The last census tells that India has 121 languages that are spoken as mother tongues in our country. If we include dialects this number goes beyond a thousand. This astounding character of our country indicates our diversity as well as our layered history. Linguists attempt to manifest this history and open us an India through its languages. A new book in the field of linguistic anthropology claims to do exactly the above. Dr Peggy Mohan, a world-renowned linguist raises some hair raising facts of our past. She depends also on human genetics to work her story of India. Genetics of the Indian subcontinent indicates that we can see that the genetic pool of Indian women was rather constant and it is the genetic structure of men that has significantly changed and enriched. This can be studied because man offers either X or Y chromosomes while the women always offer the same X chromosome at the time of conception of a child. This means genetics have shown the spreading of the Y-DNA but not the mtDNA, the matrilineal mitochondrial DNA.
Dr Peggy Mohan’s new book, Wanderers, Kings, Merchants: The story of India through its languages, stays in tune with the genetics of our people. Given the constancy of mtDNA and the fact that it was being studied first, several people had started saying that there was no migration happened into India. This narrative suited the right-wing and the upper caste who begin to drum up the so-called out of India migration theory. But now with the Y-DNA studies exhibiting changes, the Aryan migration theory into India has staged a comeback much to the dislike of its nay Sayers. Peggy Mohan builds her linguistics study on this new genetics and shows that we still have the residues of the Harrapan civilization in the languages that we speak.
Dr Mohan says that the wanders and explores were mainly male figures who took the local women in marriage. This practice can be certainly found in colonial Goa where the Portuguese married Goan women and developed kinship with the colonized people. She stays in line with the perspective that the Aryan migration happened for a long time through different groups coming into India at different times. They were mainly the men who came into and took local women as they settled into India. This means India of that time was not a blank slate. It did have people and their languages. Dr Mohan says that language shifts did not take place with the men coming into India but they took place with their children. Their children were raised in an atmosphere of diglossia (two languages). The children being mostly with the mother, picked up the mother tongue and only as they grew up, they later learnt their father’s tongue, Sanskrit. This shows that there is a mother’s side to the way we have India today.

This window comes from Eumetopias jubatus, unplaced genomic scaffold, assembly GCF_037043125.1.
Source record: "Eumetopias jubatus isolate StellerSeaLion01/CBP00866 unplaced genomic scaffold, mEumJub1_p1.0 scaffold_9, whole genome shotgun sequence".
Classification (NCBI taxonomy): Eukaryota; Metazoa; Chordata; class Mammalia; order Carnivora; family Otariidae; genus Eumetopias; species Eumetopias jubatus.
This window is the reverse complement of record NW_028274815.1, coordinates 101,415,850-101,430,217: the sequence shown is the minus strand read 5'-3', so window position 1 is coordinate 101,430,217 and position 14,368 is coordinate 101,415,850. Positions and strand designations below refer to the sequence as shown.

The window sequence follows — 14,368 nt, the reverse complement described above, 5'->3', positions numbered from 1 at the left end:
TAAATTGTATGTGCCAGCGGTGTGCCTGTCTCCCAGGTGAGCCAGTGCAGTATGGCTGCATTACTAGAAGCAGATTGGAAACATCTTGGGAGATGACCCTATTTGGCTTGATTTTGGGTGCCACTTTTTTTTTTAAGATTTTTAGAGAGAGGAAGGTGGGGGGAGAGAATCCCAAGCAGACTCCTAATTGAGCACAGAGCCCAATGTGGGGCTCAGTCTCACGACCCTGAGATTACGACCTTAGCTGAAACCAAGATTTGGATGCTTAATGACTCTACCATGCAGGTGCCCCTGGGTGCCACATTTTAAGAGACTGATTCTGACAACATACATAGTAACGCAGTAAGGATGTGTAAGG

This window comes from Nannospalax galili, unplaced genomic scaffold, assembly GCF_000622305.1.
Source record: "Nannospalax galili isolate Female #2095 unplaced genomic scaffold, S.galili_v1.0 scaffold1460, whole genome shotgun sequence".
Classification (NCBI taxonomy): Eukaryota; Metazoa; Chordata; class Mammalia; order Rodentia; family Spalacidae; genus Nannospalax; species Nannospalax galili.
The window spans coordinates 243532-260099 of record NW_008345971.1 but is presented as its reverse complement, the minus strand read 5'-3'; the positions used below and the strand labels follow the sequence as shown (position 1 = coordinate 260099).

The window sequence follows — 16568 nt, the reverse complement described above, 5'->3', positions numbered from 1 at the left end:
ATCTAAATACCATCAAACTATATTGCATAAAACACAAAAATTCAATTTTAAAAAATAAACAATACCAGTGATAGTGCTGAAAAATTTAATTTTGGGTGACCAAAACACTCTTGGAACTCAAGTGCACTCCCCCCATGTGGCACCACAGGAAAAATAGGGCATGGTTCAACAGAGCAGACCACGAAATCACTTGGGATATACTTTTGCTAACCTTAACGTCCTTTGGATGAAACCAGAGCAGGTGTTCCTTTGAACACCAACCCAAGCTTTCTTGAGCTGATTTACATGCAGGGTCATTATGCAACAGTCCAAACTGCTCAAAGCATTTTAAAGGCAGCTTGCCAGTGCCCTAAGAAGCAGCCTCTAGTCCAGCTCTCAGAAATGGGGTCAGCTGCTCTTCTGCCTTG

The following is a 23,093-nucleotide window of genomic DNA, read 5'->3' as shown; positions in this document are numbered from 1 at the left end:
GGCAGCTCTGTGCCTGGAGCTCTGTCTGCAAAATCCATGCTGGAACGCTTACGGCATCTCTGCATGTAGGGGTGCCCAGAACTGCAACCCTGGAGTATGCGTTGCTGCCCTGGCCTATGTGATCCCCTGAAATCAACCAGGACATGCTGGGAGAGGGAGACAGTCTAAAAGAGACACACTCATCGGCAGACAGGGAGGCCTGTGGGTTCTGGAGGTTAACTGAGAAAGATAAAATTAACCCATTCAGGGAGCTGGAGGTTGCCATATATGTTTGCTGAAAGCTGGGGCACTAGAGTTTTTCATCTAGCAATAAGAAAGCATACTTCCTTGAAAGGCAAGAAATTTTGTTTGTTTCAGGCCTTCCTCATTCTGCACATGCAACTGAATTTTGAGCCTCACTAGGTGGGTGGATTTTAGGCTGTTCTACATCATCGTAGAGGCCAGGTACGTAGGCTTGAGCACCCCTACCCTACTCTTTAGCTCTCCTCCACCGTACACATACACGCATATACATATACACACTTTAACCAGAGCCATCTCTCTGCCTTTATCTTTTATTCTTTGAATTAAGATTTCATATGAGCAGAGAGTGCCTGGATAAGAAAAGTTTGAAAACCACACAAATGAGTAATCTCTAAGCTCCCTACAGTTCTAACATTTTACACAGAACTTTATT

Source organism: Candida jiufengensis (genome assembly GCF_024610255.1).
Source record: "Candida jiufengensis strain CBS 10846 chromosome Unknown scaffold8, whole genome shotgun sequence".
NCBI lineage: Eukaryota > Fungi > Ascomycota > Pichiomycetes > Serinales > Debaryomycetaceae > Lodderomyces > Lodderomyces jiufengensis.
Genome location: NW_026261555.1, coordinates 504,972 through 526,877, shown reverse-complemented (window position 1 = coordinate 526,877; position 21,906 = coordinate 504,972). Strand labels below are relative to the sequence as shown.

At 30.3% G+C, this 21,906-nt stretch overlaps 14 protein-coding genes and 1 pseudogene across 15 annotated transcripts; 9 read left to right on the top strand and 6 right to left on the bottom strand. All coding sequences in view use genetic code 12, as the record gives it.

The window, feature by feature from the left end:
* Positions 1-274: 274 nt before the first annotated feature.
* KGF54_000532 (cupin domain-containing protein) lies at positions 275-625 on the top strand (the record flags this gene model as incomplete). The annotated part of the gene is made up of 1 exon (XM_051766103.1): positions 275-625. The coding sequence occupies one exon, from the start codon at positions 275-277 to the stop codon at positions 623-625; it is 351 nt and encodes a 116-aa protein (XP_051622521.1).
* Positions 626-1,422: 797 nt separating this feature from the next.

Dr Mohan indicates that the original languages that were spoken by the women who married the migrated Aryans become scaffolding in which the sperm donating men brought their vocabularies. This means the older languages embraced the new words especially nouns into them Dr Mohan offers the analogy of bindi. She says the new words became the bindi on our beautiful foreheads. This means those that brought the local features into the Sanskrit were people of Aryan background, the children of the incoming Aryans. This means the elites that included others who spoke forms of Prakrit kept their older forms of speaking while they adapted to the incoming Aryan language.